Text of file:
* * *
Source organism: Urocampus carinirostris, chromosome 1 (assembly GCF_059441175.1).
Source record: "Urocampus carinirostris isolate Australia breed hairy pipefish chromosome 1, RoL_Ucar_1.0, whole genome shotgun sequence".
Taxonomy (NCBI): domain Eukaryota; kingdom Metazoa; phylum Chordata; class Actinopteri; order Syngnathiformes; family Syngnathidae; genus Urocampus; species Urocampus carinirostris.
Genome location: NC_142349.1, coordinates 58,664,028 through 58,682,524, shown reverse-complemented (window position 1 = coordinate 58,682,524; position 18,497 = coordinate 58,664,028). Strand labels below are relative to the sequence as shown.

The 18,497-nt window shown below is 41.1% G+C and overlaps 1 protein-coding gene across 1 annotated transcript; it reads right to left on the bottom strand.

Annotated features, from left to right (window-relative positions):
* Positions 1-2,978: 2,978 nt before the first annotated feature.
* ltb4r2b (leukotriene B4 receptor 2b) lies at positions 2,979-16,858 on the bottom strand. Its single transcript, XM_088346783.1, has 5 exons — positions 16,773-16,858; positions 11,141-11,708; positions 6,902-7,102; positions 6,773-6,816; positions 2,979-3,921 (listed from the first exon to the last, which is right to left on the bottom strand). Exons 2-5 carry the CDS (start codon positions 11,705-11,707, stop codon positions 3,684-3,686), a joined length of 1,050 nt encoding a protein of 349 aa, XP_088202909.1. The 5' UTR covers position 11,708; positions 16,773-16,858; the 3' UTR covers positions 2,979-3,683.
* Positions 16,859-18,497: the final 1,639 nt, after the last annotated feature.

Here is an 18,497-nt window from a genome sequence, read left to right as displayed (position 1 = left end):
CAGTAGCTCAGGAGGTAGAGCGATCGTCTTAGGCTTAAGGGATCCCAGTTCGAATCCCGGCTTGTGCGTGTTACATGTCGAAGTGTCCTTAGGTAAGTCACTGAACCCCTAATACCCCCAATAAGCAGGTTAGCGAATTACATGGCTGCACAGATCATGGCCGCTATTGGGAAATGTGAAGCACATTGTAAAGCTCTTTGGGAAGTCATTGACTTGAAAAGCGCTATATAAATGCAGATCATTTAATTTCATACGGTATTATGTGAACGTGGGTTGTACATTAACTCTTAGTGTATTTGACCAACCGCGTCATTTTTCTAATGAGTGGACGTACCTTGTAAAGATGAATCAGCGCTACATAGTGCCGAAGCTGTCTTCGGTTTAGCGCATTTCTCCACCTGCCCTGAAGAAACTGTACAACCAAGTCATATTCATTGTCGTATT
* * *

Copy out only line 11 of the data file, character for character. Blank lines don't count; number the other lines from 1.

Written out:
CAGTAGCTCAGGAGGTAGAGCGATCGTCTTAGGCTTAAGGGATCCCAGTTCGAATCCCGGCTTGTGCGTGTTACATGTCGAAGTGTCCTTAGGTAAGTCACTGAACCCCTAATACCCCCAATAAGCAGGTTAGCGAATTACATGGCTGCACAGATCATGGCCGCTATTGGGAAATGTGAAGCACATTGTAAAGCTCTTTGGGAAGTCATTGACTTGAAAAGCGCTATATAAATGCAGATCATTTAATTTCATACGGTATTATGTGAACGTGGGTTGTACATTAACTCTTAGTGTATTTGACCAACCGCGTCATTTTTCTAATGAGTGGACGTACCTTGTAAAGATGAATCAGCGCTACATAGTGCCGAAGCTGTCTTCGGTTTAGCGCATTTCTCCACCTGCCCTGAAGAAACTGTACAACCAAGTCATATTCATTGTCGTATT